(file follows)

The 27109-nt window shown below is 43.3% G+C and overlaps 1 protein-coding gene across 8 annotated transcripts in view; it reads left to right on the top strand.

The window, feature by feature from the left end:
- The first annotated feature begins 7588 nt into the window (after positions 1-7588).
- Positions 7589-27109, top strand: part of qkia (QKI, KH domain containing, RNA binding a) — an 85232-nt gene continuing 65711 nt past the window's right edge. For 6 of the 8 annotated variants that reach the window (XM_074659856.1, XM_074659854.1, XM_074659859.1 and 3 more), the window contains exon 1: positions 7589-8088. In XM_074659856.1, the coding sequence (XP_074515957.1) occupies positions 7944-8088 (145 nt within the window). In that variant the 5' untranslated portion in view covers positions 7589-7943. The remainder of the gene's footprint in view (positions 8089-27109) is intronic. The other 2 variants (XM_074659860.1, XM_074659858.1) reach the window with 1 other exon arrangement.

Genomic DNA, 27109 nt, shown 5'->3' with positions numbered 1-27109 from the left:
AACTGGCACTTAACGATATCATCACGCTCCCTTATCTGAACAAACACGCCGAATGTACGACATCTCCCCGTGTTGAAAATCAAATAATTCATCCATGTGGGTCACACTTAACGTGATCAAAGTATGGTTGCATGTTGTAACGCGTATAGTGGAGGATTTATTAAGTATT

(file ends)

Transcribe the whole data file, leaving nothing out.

The 27109-nt window shown below is 43.3% G+C and overlaps 1 protein-coding gene across 8 annotated transcripts in view; it reads left to right on the top strand.

The window, feature by feature from the left end:
- The first annotated feature begins 7588 nt into the window (after positions 1-7588).
- Positions 7589-27109, top strand: part of qkia (QKI, KH domain containing, RNA binding a) — an 85232-nt gene continuing 65711 nt past the window's right edge. For 6 of the 8 annotated variants that reach the window (XM_074659856.1, XM_074659854.1, XM_074659859.1 and 3 more), the window contains exon 1: positions 7589-8088. In XM_074659856.1, the coding sequence (XP_074515957.1) occupies positions 7944-8088 (145 nt within the window). In that variant the 5' untranslated portion in view covers positions 7589-7943. The remainder of the gene's footprint in view (positions 8089-27109) is intronic. The other 2 variants (XM_074659860.1, XM_074659858.1) reach the window with 1 other exon arrangement.

Genomic DNA, 27109 nt, shown 5'->3' with positions numbered 1-27109 from the left:
AACTGGCACTTAACGATATCATCACGCTCCCTTATCTGAACAAACACGCCGAATGTACGACATCTCCCCGTGTTGAAAATCAAATAATTCATCCATGTGGGTCACACTTAACGTGATCAAAGTATGGTTGCATGTTGTAACGCGTATAGTGGAGGATTTATTAAGTATT